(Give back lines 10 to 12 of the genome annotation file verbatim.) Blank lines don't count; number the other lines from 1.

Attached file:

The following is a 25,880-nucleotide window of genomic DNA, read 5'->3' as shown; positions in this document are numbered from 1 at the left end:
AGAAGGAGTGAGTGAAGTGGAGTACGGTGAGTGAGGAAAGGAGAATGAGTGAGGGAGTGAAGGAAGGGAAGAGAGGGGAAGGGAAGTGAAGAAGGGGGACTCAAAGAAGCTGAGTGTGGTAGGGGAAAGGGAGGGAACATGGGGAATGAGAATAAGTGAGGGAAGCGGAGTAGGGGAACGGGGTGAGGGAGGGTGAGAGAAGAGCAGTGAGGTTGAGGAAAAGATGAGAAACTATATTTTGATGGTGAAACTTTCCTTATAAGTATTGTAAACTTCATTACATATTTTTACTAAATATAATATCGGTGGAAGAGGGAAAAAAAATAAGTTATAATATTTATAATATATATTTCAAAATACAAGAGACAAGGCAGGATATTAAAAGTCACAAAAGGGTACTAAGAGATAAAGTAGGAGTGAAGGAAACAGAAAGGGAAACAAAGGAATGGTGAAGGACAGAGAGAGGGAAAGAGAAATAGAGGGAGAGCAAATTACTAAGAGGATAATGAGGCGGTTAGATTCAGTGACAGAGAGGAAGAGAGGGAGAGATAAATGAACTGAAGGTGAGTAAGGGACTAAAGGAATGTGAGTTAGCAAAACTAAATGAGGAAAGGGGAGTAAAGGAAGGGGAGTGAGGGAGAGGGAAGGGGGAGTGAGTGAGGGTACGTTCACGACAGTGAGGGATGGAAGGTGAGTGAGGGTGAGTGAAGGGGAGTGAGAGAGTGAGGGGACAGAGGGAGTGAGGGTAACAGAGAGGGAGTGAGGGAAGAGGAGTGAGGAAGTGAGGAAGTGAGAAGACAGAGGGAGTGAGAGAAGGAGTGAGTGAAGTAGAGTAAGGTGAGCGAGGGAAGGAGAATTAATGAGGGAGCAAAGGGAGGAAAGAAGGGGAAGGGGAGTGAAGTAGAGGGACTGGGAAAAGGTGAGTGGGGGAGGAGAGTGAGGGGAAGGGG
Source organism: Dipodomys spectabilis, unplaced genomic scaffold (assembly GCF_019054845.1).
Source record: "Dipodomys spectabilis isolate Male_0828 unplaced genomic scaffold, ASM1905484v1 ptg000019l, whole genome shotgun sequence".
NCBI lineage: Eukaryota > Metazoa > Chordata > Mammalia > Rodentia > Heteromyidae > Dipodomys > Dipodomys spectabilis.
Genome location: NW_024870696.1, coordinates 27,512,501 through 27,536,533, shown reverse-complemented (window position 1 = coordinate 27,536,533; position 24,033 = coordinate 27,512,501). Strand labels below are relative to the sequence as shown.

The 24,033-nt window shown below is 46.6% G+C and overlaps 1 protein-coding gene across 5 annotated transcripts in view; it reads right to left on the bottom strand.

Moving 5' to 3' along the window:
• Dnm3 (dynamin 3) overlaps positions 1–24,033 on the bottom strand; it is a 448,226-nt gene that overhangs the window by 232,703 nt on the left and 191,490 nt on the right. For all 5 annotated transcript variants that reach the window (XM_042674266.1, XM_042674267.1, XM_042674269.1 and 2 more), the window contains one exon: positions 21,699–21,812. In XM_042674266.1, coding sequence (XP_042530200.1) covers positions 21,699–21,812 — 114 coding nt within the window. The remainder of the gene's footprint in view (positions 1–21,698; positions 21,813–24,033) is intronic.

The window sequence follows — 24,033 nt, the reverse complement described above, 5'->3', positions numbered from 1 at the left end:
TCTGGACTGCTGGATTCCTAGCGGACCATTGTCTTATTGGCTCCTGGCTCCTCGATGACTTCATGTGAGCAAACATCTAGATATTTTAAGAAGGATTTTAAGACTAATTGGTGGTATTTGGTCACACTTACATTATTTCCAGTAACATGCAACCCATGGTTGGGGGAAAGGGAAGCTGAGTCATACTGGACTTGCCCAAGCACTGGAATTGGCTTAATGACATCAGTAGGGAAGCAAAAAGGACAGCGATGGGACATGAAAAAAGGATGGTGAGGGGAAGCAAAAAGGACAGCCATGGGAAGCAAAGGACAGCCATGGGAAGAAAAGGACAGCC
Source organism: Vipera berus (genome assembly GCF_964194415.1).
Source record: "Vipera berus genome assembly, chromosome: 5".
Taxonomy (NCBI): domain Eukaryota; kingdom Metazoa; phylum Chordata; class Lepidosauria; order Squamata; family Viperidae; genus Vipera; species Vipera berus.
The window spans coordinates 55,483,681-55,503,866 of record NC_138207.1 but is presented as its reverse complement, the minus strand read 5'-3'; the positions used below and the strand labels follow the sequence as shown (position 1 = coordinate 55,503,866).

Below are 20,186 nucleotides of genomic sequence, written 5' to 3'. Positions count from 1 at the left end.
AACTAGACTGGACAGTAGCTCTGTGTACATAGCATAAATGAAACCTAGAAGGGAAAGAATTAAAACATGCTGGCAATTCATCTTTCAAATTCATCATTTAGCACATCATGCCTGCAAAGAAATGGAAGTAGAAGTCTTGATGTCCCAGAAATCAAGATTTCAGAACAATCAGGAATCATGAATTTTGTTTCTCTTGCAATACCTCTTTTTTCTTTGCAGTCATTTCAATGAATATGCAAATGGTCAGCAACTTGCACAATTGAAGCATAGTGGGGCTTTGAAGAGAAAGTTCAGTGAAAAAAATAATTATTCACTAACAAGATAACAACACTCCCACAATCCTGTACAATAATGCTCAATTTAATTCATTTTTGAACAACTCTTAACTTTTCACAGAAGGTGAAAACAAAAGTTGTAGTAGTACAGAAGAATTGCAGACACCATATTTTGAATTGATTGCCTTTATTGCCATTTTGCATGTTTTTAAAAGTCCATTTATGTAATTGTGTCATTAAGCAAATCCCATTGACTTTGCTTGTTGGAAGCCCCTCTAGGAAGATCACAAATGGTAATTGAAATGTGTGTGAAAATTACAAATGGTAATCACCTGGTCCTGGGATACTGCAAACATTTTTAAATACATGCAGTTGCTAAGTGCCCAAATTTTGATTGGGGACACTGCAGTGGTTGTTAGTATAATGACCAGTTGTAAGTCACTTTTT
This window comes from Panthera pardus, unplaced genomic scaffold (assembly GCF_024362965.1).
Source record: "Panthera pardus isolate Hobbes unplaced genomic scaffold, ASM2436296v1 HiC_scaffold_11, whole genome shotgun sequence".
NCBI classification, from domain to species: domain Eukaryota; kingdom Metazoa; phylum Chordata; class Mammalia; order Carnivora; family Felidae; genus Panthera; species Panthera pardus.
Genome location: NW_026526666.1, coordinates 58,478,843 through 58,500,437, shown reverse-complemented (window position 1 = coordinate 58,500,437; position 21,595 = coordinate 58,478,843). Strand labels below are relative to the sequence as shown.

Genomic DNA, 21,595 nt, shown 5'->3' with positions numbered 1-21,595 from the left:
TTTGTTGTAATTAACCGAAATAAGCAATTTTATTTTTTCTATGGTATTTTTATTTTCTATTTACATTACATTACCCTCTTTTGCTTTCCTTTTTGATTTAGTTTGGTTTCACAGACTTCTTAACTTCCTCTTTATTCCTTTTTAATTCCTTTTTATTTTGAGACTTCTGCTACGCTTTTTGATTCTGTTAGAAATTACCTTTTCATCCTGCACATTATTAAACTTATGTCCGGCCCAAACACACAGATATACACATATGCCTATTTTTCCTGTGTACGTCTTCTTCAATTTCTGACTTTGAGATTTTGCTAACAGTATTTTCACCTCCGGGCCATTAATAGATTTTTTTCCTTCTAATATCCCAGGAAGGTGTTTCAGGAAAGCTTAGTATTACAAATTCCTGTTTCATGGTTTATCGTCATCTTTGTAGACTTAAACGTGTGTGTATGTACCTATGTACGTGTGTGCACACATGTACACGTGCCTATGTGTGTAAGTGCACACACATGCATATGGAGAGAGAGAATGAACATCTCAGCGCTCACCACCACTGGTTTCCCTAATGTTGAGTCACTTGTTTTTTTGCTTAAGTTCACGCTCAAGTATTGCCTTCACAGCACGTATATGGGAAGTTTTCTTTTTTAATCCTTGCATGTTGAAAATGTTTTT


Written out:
The window sequence follows — 24,033 nt, the reverse complement described above, 5'->3', positions numbered from 1 at the left end:
TCTGGACTGCTGGATTCCTAGCGGACCATTGTCTTATTGGCTCCTGGCTCCTCGATGACTTCATGTGAGCAAACATCTAGATATTTTAAGAAGGATTTTAAGACTAATTGGTGGTATTTGGTCACACTTACATTATTTCCAGTAACATGCAACCCATGGTTGGGGGAAAGGGAAGCTGAGTCATACTGGACTTGCCCAAGCACTGGAATTGGCTTAATGACATCAGTAGGGAAGCAAAAAGGACAGCGATGGGACATGAAAAAAGGATGGTGAGGGGAAGCAAAAAGGACAGCCATGGGAAGCAAAGGACAGCCATGGGAAGAAAAGGACAGCC
Source organism: Vipera berus (genome assembly GCF_964194415.1).